Earth, wind and fire: the effects of vegetation structures on the dynamics of wildfires

Wildfires are a growing threat to ecosystems and communities globally. Improved understanding of the processes which drive wildfires is essential to develop tools to mitigate their impacts. Increasingly prescribed fires – deliberately-set, controlled fires – are used to manage amount of fuel in an ecosystem. This project will deliver the new science required to allow managers to improve the effectiveness of these treatments through a better understanding of the processes which control the burning dynamics of the vegetation.
Specifically, this project will explore the influence of vegetation structures on fire behaviour, focusing on developing appropriate descriptors of the vegetation structures and quantifying the influence of structure on combustion, flow and heat transfer processes in the vegetation at multiple scales. Laboratory scale experiments will be used to develop understanding of the effect of flow, on the burning rate of vegetation and vegetation structures. The key aim being to improve the description of the heat transfer and fluid mechanics processes in terms that are appropriate for use in leading edge Computational Fluid Dynamics fire models.
A key component of this project will involve developing and designing fieldwork experiments in the USA with an international research team with specific consideration gathering data to scale up laboratory results. Willingness to travel, good teamwork skills and a sense of adventure are therefore required.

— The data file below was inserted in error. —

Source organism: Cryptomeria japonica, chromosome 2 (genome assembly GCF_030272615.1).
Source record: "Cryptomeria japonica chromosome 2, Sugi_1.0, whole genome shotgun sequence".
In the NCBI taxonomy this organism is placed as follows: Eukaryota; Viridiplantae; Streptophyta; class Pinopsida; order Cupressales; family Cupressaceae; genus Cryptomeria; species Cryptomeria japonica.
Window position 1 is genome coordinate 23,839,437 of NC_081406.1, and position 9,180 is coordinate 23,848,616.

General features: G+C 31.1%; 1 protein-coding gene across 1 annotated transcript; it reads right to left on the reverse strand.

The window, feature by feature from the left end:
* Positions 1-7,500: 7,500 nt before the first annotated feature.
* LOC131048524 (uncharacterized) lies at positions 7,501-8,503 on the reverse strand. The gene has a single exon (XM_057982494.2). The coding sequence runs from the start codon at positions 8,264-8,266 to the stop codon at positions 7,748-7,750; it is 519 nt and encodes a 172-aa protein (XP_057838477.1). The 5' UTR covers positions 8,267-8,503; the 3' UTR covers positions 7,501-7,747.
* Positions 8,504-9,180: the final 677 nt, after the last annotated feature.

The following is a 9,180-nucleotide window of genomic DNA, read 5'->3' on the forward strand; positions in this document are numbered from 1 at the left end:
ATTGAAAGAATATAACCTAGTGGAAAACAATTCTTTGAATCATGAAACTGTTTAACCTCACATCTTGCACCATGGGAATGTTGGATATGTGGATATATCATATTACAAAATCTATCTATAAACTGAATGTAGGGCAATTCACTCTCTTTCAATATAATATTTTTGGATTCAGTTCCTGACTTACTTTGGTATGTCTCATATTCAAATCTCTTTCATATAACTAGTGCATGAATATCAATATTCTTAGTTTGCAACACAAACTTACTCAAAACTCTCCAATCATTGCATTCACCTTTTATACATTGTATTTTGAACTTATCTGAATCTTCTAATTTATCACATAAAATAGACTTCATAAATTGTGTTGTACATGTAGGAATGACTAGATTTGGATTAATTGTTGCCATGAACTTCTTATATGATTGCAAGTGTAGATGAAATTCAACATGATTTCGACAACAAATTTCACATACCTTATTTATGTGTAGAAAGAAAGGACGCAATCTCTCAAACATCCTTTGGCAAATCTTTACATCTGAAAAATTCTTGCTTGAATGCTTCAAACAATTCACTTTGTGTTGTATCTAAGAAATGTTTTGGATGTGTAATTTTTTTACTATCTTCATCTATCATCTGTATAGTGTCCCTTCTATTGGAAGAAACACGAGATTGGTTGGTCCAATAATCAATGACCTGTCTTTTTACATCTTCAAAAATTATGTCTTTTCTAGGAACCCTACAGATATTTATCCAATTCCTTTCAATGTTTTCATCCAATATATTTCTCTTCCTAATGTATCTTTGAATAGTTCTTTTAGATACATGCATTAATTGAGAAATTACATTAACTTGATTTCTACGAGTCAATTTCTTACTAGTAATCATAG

The position will be based in Edinburgh within the Centre for Fire Safety Engineering at the University of Edinburgh – a multidisciplinary research group spanning the breadth of fire safety – and supervised primarily by Dr Rory Hadden, with additional supervision from Dr Nicholas Skowronski (USDA Forest Service, Northern Research Station). Although the position is based in Edinburgh, the project forms a key component in the US Department of Defense Strategic Environmental Research and Development Program-funded project A Multiscale Study of the Coupling Between Flow, Fire and Vegetation – Influence of Vegetation Distribution and Flow on Fire Behavior and Plume Development for Risk Mitigation in Prescribed Burns led by Prof. Albert Simeoni at Worcester Polytechnic Institute. The project involves researchers from the US Forest Service, Tall Timbers Research Station and Land Conservancy (Florida), San Jose State University, and Los Alamos National Labs.
Please contact Dr Rory Hadden ( for more information.


Further Information: 

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Closing Date: 

Friday, September 3, 2021

Principal Supervisor: 


Minimum entry qualification - an Honours degree at 2:1 or above (or International equivalent) in a relevant science or engineering discipline, possibly supported by an MSc Degree. Further information on English language requirements for EU/Overseas applicants.


Tuition fees + stipend are available for Home/EU and International students

Further information and other funding options.

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